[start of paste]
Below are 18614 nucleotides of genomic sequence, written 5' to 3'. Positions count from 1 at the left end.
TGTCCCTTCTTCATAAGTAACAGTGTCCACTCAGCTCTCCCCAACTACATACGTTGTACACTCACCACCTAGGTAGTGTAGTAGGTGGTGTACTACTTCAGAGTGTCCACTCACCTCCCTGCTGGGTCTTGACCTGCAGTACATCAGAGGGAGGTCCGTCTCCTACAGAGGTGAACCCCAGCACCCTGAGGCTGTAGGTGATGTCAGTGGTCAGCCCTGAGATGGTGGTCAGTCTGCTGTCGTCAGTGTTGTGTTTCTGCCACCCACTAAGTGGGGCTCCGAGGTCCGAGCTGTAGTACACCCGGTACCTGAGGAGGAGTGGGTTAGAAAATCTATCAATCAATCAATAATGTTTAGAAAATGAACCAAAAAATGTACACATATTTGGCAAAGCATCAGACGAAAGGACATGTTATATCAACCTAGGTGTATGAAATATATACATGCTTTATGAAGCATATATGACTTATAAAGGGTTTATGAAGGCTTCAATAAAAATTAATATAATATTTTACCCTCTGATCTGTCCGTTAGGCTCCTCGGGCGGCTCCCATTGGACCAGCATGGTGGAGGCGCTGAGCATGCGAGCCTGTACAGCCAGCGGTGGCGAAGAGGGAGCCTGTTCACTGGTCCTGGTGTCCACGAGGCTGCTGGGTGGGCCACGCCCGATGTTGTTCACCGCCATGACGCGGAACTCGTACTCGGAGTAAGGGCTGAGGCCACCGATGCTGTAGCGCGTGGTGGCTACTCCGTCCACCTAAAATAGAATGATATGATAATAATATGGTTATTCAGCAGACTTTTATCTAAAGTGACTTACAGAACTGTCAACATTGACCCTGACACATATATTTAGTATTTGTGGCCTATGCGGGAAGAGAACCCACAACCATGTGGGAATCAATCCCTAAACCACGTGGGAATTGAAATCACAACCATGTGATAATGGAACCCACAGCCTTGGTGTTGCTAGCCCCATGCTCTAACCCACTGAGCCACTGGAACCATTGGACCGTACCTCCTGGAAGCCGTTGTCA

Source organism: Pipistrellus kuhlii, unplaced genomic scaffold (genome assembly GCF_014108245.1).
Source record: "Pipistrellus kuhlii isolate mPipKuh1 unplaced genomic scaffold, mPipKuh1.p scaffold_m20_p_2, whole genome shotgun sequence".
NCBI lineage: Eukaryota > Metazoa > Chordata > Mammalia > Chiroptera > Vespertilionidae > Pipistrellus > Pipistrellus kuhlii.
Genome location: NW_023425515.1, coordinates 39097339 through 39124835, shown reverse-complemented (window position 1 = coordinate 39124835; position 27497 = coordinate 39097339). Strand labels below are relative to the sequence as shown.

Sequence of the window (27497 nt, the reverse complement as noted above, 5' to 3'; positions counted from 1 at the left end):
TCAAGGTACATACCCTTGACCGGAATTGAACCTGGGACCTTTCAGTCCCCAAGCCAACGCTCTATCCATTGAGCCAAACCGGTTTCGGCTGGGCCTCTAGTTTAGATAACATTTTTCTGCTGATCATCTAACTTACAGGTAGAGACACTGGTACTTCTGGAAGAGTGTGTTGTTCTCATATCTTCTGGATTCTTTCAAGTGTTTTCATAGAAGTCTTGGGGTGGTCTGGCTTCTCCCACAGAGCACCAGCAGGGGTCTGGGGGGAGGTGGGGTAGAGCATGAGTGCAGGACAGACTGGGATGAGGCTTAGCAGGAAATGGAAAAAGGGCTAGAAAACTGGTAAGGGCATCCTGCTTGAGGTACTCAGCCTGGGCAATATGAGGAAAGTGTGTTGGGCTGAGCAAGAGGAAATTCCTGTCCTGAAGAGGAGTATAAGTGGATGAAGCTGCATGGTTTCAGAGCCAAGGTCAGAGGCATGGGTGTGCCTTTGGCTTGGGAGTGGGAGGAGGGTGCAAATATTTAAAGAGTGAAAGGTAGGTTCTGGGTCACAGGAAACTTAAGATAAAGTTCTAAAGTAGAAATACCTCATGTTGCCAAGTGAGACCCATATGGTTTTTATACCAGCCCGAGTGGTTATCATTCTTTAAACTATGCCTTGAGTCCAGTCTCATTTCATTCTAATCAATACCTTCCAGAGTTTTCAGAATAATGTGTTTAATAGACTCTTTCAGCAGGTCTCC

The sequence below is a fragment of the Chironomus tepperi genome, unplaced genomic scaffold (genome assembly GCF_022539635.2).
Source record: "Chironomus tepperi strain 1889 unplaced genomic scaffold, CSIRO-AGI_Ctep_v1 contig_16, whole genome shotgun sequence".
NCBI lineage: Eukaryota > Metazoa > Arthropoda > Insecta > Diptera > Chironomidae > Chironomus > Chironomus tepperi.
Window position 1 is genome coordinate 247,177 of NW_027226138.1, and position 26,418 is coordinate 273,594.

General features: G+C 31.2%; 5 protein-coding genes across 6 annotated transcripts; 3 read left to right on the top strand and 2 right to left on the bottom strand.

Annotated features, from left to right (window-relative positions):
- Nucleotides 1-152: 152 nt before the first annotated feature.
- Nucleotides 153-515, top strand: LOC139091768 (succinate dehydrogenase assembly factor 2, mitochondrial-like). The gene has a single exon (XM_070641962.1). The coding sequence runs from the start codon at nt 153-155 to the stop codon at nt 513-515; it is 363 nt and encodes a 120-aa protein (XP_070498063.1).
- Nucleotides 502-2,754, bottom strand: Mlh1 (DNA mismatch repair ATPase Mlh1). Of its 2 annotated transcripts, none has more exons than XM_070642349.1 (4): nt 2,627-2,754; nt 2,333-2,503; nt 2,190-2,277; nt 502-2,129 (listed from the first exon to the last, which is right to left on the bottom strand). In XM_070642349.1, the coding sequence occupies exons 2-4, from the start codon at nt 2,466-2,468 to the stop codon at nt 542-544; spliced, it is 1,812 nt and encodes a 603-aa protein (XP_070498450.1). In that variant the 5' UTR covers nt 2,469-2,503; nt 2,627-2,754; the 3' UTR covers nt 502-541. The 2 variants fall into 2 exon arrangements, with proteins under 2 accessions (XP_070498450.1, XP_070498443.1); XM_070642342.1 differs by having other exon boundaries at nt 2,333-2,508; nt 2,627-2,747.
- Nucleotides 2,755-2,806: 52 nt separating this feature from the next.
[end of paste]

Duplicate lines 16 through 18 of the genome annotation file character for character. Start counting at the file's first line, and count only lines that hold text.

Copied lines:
- Nucleotides 153-515, top strand: LOC139091768 (succinate dehydrogenase assembly factor 2, mitochondrial-like). The gene has a single exon (XM_070641962.1). The coding sequence runs from the start codon at nt 153-155 to the stop codon at nt 513-515; it is 363 nt and encodes a 120-aa protein (XP_070498063.1).
- Nucleotides 502-2,754, bottom strand: Mlh1 (DNA mismatch repair ATPase Mlh1). Of its 2 annotated transcripts, none has more exons than XM_070642349.1 (4): nt 2,627-2,754; nt 2,333-2,503; nt 2,190-2,277; nt 502-2,129 (listed from the first exon to the last, which is right to left on the bottom strand). In XM_070642349.1, the coding sequence occupies exons 2-4, from the start codon at nt 2,466-2,468 to the stop codon at nt 542-544; spliced, it is 1,812 nt and encodes a 603-aa protein (XP_070498450.1). In that variant the 5' UTR covers nt 2,469-2,503; nt 2,627-2,754; the 3' UTR covers nt 502-541. The 2 variants fall into 2 exon arrangements, with proteins under 2 accessions (XP_070498450.1, XP_070498443.1); XM_070642342.1 differs by having other exon boundaries at nt 2,333-2,508; nt 2,627-2,747.
- Nucleotides 2,755-2,806: 52 nt separating this feature from the next.